For­mer jail worker gets pro­ba­tion in smug­gling case

Cecil Whig - - LOCAL - By CARL HAMIL­TON


— A woman who served as a con­duit for smug­gling drugs into the Ce­cil County De­ten­tion Cen­ter — where she worked as a con­trac­tual kitchen em­ployee — re­ceived a sus­pended twoyear sen­tence Fri­day.

Ce­cil County Cir­cuit Court Judge Jane Cairns Mur­ray im­posed the sus-


pended two-year sen­tence on Eulilah Jo­ce­lynn Col­lazo, a 34-year-old Wilm­ing­ton, Del., res­i­dent who had pleaded guilty to pos­ses­sion of a con­trolled dan­ger­ous sub­stance in March as part of a plea deal.

The judge or­dered Col­lazo to serve two years of su­per­vised pro­ba­tion, which in­cludes sub­stance abuse treat­ment and coun­sel­ing.

On July 1, the in­mate who mas­ter­minded the smug­gling of drugs into the Ce­cil County De­ten­tion Cen­ter — Ah­mad Rashad Flamer, 34 — re­ceived a five-year prison term for his role in the op­er­a­tion, after plead­ing guilty to pos­ses­sion of a con­trolled dan­ger­ous sub­stance with in­tent to dis­trib­ute.

In the ca­pac­ity of his in­mate job de­tail, Flamer worked in the kitchen with Col­lazo and en­listed her as a go-be­tween in his smug­gling op­er­a­tion, prose­cu­tors said.

Flamer also re­cruited the help of a friend on the out­side, Heather Ni­cole Cor­drey, a 34-year-old woman who lived near Elk­ton and sup­plied drugs to Col­lazo, who, in turn, smug­gled them into the de­ten­tion cen­ter and de­liv­ered them to Flamer on days that she worked, prose­cu­tors added.

Flamer gained the co­op­er­a­tion of Col­lazo and Cor­drey by “im­ply­ing a ro­man­tic in­ter­est in them,” As­sis­tant State’s At­tor­ney Perry J. Sea­man, who pros­e­cuted all three de­fen­dants, had ex­plained after Flamer’s plea hear­ing.

Last week, Cor­drey also re­ceived a sus­pended twoyear sen­tence and was placed on two years of su­per­vised pro­ba­tion for her role. In March, she had pleaded guilty to con­spir­acy to pos­sess a con­trolled dan­ger­ous sub­stance.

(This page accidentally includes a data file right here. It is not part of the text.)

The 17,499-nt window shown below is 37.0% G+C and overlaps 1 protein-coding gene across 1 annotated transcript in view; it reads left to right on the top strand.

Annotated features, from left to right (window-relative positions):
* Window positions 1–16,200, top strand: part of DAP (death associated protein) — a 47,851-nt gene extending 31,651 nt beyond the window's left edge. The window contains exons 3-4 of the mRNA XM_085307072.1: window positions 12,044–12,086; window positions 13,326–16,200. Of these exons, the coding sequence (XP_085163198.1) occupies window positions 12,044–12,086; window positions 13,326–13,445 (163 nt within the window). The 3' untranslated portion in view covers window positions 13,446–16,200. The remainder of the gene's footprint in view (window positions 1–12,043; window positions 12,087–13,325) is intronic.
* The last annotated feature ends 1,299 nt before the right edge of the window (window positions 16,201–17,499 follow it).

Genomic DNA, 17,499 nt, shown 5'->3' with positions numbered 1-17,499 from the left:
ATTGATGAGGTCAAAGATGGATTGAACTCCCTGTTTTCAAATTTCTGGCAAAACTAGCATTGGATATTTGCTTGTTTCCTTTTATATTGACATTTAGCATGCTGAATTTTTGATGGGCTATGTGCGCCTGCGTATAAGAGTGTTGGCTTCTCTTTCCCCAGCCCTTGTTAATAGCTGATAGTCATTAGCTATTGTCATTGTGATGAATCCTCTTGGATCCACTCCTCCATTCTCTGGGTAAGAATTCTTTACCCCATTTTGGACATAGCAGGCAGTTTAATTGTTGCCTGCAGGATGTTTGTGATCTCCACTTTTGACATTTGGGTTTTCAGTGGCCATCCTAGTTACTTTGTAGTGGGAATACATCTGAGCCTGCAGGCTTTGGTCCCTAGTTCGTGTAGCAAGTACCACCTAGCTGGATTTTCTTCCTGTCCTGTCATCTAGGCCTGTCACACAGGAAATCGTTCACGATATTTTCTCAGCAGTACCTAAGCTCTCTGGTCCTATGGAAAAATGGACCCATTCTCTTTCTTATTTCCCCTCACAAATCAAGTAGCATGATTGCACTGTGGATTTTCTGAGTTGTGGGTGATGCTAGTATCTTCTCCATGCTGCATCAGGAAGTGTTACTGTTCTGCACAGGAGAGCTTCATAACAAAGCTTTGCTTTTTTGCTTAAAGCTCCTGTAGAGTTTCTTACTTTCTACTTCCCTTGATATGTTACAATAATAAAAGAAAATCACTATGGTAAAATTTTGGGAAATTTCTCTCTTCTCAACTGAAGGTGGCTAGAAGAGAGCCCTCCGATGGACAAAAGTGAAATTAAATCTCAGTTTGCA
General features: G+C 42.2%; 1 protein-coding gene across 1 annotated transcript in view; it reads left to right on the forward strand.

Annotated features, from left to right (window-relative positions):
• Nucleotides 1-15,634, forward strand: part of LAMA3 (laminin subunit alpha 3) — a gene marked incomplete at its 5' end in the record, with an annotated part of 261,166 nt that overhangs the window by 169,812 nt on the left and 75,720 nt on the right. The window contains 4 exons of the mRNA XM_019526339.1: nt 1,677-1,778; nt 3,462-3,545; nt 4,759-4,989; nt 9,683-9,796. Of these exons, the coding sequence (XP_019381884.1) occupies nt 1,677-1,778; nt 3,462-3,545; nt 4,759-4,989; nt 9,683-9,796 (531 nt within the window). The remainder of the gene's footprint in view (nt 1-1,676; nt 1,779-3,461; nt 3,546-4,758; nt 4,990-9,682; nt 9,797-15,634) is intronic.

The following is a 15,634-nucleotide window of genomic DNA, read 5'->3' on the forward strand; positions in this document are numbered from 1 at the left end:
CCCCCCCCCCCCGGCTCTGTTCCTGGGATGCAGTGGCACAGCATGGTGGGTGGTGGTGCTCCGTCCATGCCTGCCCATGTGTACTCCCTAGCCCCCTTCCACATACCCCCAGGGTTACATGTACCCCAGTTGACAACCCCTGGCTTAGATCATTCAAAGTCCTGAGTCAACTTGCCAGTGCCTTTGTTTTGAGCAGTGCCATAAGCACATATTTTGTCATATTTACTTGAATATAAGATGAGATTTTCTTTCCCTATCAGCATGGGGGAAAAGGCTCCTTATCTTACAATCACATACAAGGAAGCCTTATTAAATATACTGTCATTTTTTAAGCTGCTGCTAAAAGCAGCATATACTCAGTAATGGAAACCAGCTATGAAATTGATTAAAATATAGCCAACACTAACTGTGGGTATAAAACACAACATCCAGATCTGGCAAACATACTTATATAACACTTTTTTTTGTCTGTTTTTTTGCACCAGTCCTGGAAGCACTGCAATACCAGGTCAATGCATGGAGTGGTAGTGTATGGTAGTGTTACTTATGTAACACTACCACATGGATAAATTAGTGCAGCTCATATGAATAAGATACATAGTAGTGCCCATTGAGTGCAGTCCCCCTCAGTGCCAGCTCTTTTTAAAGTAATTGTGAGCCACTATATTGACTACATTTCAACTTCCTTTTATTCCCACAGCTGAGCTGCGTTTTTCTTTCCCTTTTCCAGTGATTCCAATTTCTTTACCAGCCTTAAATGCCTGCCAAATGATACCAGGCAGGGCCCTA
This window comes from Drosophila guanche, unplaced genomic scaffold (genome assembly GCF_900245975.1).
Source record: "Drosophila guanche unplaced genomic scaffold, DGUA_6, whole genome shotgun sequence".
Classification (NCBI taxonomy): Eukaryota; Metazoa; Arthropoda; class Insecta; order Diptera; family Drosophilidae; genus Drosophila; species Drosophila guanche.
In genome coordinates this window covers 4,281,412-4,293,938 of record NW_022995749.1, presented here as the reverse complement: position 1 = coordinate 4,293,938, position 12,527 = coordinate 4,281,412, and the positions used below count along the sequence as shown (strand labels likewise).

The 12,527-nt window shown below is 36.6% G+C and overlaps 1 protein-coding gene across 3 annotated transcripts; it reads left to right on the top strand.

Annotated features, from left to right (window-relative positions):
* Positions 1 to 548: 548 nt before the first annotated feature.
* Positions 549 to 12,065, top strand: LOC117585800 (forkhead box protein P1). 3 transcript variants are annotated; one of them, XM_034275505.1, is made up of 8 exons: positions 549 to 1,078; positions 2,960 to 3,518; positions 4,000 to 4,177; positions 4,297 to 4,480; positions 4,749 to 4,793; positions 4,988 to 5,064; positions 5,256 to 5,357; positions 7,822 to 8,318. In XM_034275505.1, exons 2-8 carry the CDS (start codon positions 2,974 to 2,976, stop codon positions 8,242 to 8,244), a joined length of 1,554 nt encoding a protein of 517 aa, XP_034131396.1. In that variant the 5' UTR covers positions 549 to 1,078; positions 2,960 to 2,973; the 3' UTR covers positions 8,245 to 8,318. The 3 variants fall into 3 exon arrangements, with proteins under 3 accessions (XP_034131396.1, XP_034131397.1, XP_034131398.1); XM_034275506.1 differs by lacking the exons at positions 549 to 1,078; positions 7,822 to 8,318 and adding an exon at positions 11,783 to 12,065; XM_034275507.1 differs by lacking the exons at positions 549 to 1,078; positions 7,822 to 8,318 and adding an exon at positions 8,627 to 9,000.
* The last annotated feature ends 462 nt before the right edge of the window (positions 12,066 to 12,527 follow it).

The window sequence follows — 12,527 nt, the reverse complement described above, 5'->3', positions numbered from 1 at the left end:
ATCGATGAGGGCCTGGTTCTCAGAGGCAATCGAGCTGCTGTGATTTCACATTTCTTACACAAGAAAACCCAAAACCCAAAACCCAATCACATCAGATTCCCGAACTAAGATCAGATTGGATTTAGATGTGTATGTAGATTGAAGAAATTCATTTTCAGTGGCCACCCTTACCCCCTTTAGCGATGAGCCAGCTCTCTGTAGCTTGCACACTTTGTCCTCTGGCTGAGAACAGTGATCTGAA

Col­lazo and Cor­drey co­op­er­ated with au­thor­i­ties after their ar­rests, prose­cu­tors re­ported.

In­ves­ti­ga­tors with the Ce­cil County Sher­iff’s Of­fice, which over­sees the CCDC op­er­a­tion, ar­rested Col­lazo at the jail on Oct. 21, shortly after she ar­rived for her kitchen shift, po­lice said. Col­lazo was not em­ployed by the county, but rather by a pri­vate con­trac­tor called CBM Man­aged Ser­vices, po­lice added. Col­lazo no longer works at the jail.

Dur­ing a court-ap­proved search, in­ves­ti­ga­tors found 15 mor­phine pills, 50 Sub­ox­one strips and one mor­phine pill hid­den in her cloth­ing, ac­cord­ing to court records. Searchers also found three mor­phine pills in Col­lazo’s 2000 Ford Ex­pe­di­tion, which was parked in the de­ten­tion cen­ter lot, court records show.

In­ves­ti­ga­tors started fo­cus­ing on Col­lazo on Oct. 6, some two weeks ear­lier, after CCDC ad­min­is­tra­tors re­ceived word that an in­mate who worked in the kitchen, later iden­ti­fied as Flamer, had been re­ceiv­ing drugs from a civil­ian kitchen worker, later iden­ti­fied as Col­lazo, and that he then “dis­trib­uted them on tiers” in the jail, ac­cord­ing to court records.

After re­ceiv­ing the tip, CCSO Det. Terry Ressin started lis­ten­ing to record­ings of jail­house phone con­ver­sa­tions be­tween Flamer and Cor­drey, po­lice said.

That cou­ple dis­cussed how drugs would be given to Col­lazo and how she then would bring them into the de­ten­tion cen­ter “by un- known means and give the drugs to Flamer for dis­tri­bu­tion,” po­lice added.

Ressin was able to de­ter­mine when Col­lazo was go­ing to make the next planned de­liv­ery, court records show.

That led to a judge is­su­ing a search war­rant, which al­lowed de­tec­tives to search Col­lazo and her ve­hi­cle on Oct. 21, the pur­ported date of the next de­liv­ery.

After her ar­rest, Col­lazo con­fessed to re­ceiv­ing the drugs from Cor­drey and to sup­ply­ing them to Flamer, court records show. More­over, ac­cord­ing to court records, Col­lazo ad­mit­ted that she had smug­gled drugs to Flamer, after re­ceiv­ing them from Cor­drey, on three other oc­ca­sions be­fore she was nabbed on her fourth try.

“Col­lazo de­scribed how in­mate Flamer would wrap and hide the (drugs) on diet trays, which would then be dis­trib­uted to in­mates,” court records show.

In­ves­ti­ga­tors ar­rested Flamer and Cor­drey about a week ar­rest­ing Col­lazo.


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